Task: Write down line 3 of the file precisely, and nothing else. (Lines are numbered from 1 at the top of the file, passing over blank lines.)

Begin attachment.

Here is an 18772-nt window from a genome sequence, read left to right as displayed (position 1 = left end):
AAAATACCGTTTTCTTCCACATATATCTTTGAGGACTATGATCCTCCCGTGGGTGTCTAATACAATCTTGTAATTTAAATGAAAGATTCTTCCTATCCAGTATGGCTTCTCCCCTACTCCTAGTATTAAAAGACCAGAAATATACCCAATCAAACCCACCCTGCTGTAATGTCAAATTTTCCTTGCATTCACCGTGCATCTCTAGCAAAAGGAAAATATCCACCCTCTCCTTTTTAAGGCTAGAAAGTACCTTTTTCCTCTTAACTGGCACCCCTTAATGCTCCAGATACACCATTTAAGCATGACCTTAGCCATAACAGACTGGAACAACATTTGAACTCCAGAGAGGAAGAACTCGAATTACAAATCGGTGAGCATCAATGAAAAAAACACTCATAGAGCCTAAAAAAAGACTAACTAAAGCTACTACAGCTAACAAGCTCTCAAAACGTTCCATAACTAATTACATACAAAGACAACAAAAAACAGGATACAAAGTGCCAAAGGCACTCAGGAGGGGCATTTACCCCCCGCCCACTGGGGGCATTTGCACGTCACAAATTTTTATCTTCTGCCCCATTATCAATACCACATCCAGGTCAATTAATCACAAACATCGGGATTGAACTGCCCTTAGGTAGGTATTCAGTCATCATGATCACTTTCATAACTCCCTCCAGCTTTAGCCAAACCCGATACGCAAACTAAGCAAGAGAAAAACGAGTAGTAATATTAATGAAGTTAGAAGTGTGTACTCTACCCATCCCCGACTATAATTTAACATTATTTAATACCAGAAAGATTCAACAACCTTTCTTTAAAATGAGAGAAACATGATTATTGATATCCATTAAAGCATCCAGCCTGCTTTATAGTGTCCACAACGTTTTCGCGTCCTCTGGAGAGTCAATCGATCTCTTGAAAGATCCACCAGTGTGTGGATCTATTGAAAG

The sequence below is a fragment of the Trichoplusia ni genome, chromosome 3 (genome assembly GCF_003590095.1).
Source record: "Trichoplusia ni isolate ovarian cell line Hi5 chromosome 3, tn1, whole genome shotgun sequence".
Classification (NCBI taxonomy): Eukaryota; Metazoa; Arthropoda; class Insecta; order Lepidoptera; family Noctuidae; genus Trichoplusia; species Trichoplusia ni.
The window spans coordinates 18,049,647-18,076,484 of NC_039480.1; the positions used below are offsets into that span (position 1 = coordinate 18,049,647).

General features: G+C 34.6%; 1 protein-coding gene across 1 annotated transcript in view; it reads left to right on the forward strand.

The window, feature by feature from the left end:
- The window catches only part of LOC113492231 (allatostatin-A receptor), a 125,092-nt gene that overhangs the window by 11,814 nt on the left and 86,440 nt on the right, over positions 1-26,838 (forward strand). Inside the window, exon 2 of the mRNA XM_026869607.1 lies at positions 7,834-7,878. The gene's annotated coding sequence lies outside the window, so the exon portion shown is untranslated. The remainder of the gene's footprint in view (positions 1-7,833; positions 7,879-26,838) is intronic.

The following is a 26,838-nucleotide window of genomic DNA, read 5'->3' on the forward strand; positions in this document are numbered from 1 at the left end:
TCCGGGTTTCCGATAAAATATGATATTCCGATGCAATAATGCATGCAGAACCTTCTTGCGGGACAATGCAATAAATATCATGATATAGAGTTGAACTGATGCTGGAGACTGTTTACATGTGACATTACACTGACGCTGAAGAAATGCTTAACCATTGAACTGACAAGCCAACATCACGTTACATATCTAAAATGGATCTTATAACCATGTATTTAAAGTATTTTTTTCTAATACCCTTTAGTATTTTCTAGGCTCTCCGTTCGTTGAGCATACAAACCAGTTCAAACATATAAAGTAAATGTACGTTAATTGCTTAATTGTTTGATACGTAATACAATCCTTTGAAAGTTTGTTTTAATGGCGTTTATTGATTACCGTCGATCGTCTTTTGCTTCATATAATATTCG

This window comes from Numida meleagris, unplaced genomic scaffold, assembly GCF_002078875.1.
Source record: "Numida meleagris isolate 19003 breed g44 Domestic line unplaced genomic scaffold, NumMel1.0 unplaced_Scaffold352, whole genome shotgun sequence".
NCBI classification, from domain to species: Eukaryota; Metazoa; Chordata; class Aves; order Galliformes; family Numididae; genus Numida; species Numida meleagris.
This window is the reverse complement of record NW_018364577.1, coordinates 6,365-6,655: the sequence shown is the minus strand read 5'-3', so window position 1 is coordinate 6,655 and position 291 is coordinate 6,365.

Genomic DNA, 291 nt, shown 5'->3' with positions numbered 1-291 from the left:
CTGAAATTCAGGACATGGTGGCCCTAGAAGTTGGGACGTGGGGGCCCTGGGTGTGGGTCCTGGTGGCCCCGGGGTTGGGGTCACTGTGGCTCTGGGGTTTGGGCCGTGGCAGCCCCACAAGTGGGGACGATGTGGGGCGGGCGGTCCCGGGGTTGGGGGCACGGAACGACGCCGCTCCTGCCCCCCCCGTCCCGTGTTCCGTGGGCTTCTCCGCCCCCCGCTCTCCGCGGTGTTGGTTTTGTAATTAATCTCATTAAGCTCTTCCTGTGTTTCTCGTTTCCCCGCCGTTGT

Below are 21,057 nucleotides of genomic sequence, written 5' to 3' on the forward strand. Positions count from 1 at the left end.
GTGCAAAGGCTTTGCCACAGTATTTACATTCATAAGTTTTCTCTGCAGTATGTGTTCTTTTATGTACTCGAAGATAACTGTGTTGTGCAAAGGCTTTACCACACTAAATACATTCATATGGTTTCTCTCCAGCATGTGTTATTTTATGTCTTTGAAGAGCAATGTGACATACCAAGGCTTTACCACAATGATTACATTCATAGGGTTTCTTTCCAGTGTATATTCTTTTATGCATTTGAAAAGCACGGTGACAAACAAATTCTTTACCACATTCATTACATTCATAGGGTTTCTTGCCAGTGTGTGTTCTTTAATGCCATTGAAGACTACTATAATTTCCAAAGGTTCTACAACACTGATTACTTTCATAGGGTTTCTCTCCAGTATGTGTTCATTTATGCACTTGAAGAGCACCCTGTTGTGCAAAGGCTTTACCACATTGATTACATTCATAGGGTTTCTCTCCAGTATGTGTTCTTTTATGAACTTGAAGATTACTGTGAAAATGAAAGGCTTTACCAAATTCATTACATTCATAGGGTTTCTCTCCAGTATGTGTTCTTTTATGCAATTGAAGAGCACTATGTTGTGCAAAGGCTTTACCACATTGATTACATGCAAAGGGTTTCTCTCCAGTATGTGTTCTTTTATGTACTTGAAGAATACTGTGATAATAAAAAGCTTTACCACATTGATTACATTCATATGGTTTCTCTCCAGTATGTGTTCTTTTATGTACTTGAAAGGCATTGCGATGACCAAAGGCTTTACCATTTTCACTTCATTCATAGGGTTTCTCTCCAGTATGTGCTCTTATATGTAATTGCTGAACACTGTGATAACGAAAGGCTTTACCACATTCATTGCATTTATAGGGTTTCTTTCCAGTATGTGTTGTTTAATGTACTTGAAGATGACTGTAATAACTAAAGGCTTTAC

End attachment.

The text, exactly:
The sequence below is a fragment of the Trichoplusia ni genome, chromosome 3 (genome assembly GCF_003590095.1).